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**Chapter 3: Descriptive Statistics**

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Learning Objectives LO1 Apply various measures of central tendency— including the mean, median, and mode—to a set of ungrouped data. LO2 Apply various measures of variability—including the range, interquartile range, mean absolute deviation, variance, and standard deviation (using the empirical rule and Chebyshev’s theorem)—to a set of ungrouped data. LO3 Compute the mean, median, mode, standard deviation, and variance of grouped data. LO4 Describe a data distribution statistically and graphically using skewness, kurtosis, and box-and-whisker plots. LO5 Use computer packages to compute various measures of central tendency, variation, and shape on a set of data, as well as to describe the data distribution graphically.

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**Measures of Central Tendency Ungrouped Data**

Ungrouped data is any array of numbers which have not been summarized by statistical techniques Measures of central tendency reveal information about the values at the center, or middle part, of a group of numbers (or ordered array) Common Measures of Central Tendency are the : Mean Median Mode Percentiles Quartiles

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**The Arithmetic Mean The arithmetic mean is commonly called ‘the mean’**

It is the average of a group of numbers It is a concept applicable for interval and ratio data It is not applicable for nominal or ordinal data The mean is computed by summing all values in the data set and dividing the sum by the number of values in the data set Thus, its value is affected by each value in the data set, including extreme values

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**Application of Arithmetic Mean in Statistics**

As a summary statistic of central tendency in data produced by business and economic processes When used in these settings it is important to make the distinction between The population mean: µ and the Sample mean The population mean is based on all of the values within the population The sample mean only uses some of the values within a population

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**Computing Population Mean**

Suppose a company has five departments with 24, 13, 19, 26, and 11 workers in each department. The population mean number of workers in each department is 18.6 workers. The computations follow:

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Computing Sample Mean The calculation of a sample mean uses the same algorithm as for a population mean and will produce the same answer if computed on the same data. However, a separate symbol is necessary for the population mean and for the sample mean. Given the following set of numbers: 57, 86, 42, 38, 90, and 66. The sample mean is The computations follow:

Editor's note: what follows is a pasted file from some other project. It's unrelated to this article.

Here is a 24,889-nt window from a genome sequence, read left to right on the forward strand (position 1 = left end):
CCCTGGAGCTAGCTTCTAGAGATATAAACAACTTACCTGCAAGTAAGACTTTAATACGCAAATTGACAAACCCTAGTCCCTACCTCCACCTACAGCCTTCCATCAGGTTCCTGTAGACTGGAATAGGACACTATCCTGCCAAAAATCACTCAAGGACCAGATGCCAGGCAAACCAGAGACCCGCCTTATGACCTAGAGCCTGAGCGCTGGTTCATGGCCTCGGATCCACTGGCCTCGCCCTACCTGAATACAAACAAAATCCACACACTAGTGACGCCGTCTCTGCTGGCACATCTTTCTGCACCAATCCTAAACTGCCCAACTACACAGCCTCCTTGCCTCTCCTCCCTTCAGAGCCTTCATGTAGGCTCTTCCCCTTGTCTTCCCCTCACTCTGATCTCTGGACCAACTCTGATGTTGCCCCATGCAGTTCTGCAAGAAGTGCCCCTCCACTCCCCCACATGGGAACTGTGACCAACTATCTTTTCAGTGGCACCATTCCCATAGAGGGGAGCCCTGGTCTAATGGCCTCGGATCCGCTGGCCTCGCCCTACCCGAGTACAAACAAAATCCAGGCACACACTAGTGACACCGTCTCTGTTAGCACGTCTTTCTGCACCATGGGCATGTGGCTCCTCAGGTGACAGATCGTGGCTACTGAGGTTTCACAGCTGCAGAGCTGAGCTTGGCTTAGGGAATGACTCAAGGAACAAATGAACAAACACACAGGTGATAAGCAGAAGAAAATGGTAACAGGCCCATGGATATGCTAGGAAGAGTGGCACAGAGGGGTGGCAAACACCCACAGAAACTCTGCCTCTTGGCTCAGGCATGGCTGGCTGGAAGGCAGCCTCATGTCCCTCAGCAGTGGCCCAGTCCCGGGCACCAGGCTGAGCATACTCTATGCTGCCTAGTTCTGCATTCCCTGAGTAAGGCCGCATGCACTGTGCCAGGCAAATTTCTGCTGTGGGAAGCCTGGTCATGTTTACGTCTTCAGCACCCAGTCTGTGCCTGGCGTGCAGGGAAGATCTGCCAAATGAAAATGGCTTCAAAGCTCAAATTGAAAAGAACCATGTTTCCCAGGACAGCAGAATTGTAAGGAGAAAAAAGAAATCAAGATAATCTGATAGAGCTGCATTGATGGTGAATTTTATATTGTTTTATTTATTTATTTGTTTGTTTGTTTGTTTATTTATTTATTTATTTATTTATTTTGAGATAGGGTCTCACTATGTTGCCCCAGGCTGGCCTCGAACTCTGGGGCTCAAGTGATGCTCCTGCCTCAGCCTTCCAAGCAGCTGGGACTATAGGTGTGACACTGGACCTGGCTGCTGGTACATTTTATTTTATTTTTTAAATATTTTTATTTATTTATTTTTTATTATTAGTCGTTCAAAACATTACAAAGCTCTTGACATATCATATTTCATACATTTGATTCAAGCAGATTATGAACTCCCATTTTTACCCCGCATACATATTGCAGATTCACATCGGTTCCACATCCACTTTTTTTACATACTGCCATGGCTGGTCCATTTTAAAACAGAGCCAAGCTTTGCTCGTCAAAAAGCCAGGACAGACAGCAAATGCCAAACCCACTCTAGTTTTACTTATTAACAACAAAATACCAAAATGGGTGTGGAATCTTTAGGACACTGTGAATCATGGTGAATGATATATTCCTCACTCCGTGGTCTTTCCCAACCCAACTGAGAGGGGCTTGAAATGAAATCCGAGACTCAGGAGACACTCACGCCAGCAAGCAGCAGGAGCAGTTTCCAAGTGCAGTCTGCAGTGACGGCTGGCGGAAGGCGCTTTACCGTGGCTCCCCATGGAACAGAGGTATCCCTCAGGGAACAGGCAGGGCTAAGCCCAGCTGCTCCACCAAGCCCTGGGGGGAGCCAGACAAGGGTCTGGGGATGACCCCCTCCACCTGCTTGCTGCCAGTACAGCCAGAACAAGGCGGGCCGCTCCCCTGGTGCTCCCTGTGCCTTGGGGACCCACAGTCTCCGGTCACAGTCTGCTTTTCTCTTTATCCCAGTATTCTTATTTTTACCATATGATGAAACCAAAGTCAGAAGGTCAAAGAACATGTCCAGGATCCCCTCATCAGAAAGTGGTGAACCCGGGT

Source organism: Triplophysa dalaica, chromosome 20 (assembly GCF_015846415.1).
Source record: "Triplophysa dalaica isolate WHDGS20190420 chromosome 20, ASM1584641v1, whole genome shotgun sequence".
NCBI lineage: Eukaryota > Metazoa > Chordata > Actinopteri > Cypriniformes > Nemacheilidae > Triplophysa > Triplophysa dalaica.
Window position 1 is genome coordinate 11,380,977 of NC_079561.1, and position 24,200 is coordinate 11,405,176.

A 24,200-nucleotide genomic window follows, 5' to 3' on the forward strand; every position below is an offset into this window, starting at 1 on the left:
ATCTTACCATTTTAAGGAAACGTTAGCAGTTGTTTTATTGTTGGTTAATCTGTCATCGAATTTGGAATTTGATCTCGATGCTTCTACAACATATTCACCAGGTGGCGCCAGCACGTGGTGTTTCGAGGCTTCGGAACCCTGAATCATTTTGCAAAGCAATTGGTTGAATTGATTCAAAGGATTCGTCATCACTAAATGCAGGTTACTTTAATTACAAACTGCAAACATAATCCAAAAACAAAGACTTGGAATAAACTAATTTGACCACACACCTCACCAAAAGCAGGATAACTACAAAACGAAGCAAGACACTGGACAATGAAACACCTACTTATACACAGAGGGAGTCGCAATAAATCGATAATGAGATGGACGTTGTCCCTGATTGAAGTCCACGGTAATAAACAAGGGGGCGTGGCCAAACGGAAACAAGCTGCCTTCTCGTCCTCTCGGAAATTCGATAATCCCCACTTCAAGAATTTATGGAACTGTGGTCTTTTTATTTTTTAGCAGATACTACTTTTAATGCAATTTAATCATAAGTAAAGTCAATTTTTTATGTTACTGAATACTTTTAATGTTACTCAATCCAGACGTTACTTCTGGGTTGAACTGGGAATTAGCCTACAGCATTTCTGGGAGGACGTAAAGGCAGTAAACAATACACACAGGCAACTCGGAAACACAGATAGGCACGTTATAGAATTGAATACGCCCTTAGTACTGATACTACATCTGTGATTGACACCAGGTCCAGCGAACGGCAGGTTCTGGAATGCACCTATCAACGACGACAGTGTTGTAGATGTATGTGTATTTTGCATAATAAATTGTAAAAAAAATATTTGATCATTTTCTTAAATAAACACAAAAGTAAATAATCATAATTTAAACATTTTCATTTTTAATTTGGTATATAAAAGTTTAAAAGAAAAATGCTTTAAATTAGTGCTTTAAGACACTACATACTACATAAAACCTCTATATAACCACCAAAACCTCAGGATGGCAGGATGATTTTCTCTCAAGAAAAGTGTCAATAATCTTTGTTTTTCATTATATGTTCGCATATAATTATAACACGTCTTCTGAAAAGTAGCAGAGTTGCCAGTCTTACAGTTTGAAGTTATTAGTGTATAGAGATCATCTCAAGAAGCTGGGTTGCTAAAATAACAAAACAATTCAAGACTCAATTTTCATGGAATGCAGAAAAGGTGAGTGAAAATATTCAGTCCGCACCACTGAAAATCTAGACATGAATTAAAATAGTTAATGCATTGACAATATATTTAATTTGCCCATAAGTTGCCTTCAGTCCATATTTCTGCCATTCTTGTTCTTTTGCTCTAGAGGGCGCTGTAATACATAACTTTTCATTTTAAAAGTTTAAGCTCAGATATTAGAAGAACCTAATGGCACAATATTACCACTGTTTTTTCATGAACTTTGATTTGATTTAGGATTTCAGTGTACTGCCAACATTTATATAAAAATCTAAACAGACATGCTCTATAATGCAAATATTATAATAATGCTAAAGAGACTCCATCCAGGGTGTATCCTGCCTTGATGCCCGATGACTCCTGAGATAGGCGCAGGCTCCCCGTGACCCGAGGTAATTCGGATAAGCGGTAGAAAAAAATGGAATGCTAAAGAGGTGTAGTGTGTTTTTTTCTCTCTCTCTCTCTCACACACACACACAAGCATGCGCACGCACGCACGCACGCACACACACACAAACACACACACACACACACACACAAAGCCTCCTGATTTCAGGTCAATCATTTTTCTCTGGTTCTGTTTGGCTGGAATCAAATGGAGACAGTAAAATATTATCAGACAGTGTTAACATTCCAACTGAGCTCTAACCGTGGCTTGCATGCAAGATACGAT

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**Impact of Extreme Values on the Mean**

The mean is the most commonly used measure of central tendency because of its mathematical properties and because it uses all the data point in the data set However, the mean is affected by extremely large or extremely small numbers Note that for the sample mean example, if the largest number 90 is replaced by the number 1,000 the mean becomes as opposed to If the smallest number 38 is replaced by the number 5 the mean becomes as opposed to Extreme values can significantly distort the mean.

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The Median The median is the middle value in an ordered array of numbers The median applies for ordinal, interval, and ratio data Advantage of the median – it is unaffected by extremely large and extremely small values in the data set A disadvantage of the median is that not all the information from the numbers is used

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**Computing the Median First Step Second Step Third Step**

Arrange the observations in an ordered array Second Step For an array with an odd number of terms, the median is the middle number. Third Step For an array with an even number of terms, the median is the average of the two middle numbers. Locating the Median The median’s location in an ordered array is found by (n+1)/2

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**Median Example with an Odd Number of Data**

Let X be an ordered array such that X has the following values: 3, 4, 5, 7, 8, 9, 11, 14, 15, 16, 16, 17, 19, 19, 20, 21, 22 There are 17 values in the ordered array Position of median = (n+1)/2 = (17+1)/2 = 9th position Counting from left to right to the 9th position, the median is 15 Advantage - extreme values do not distort the median Note that if 22 (maximum value) is replaced by 100, the median is still 15 If 3 (minimum value) is replaced by -103, the median is still 15

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**Median Example with an Even Number of Data**